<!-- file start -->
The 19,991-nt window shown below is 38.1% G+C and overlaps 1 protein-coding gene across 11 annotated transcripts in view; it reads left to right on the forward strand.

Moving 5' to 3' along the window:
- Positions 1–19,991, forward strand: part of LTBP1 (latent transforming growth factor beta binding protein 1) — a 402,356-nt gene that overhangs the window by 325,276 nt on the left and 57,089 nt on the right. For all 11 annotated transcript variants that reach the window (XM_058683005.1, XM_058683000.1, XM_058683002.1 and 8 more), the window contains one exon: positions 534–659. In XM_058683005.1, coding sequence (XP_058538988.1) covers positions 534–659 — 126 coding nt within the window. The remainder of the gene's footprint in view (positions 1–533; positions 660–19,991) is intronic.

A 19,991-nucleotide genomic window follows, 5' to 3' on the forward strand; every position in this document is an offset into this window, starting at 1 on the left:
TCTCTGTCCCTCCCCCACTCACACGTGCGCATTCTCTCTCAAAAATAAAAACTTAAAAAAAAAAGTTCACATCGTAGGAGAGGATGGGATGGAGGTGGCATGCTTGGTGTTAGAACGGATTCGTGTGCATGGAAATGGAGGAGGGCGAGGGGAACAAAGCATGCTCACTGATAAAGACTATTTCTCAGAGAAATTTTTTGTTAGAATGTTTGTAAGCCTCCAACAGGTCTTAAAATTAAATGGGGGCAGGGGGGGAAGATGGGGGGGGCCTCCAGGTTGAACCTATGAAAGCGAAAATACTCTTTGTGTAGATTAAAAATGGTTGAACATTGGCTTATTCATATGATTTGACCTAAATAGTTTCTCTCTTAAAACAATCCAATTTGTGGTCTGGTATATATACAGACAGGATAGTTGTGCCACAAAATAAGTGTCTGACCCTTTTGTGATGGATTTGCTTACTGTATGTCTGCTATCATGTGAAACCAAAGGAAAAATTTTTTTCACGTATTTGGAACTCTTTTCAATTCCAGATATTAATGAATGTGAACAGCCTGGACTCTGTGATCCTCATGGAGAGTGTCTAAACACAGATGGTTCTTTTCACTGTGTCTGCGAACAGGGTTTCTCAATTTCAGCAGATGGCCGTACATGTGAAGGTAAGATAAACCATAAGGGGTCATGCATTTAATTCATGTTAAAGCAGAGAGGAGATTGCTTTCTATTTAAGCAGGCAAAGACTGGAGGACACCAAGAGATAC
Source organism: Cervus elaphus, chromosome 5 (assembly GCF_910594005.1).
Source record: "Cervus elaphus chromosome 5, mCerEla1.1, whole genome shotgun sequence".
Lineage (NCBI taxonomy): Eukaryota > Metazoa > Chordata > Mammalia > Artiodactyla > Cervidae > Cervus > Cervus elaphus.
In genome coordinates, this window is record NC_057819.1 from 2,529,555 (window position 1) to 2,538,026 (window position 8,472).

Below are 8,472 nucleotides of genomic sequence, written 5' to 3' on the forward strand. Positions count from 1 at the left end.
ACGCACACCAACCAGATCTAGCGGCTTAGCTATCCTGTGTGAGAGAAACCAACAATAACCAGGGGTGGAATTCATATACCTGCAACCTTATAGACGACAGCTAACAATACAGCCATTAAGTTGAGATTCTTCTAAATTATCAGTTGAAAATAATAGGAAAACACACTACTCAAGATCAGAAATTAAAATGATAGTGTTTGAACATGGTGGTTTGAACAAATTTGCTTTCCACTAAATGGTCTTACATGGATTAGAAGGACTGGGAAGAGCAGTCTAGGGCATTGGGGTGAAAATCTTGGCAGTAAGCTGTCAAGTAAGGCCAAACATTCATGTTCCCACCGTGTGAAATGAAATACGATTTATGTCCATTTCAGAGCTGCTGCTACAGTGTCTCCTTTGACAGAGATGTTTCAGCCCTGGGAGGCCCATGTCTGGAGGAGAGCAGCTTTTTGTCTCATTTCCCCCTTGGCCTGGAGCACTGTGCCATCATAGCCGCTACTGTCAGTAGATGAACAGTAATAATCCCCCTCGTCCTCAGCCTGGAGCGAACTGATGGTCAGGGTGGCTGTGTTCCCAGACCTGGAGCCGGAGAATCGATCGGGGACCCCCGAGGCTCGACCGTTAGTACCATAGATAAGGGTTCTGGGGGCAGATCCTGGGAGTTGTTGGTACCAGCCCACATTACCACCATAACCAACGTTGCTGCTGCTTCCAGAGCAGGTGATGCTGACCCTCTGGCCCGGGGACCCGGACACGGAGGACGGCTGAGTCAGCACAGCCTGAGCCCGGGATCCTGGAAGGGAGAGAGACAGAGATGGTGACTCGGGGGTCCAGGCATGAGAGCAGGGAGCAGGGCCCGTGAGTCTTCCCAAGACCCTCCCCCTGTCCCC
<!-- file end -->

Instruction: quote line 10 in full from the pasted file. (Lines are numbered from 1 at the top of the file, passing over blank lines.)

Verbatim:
Below are 8,472 nucleotides of genomic sequence, written 5' to 3' on the forward strand. Positions count from 1 at the left end.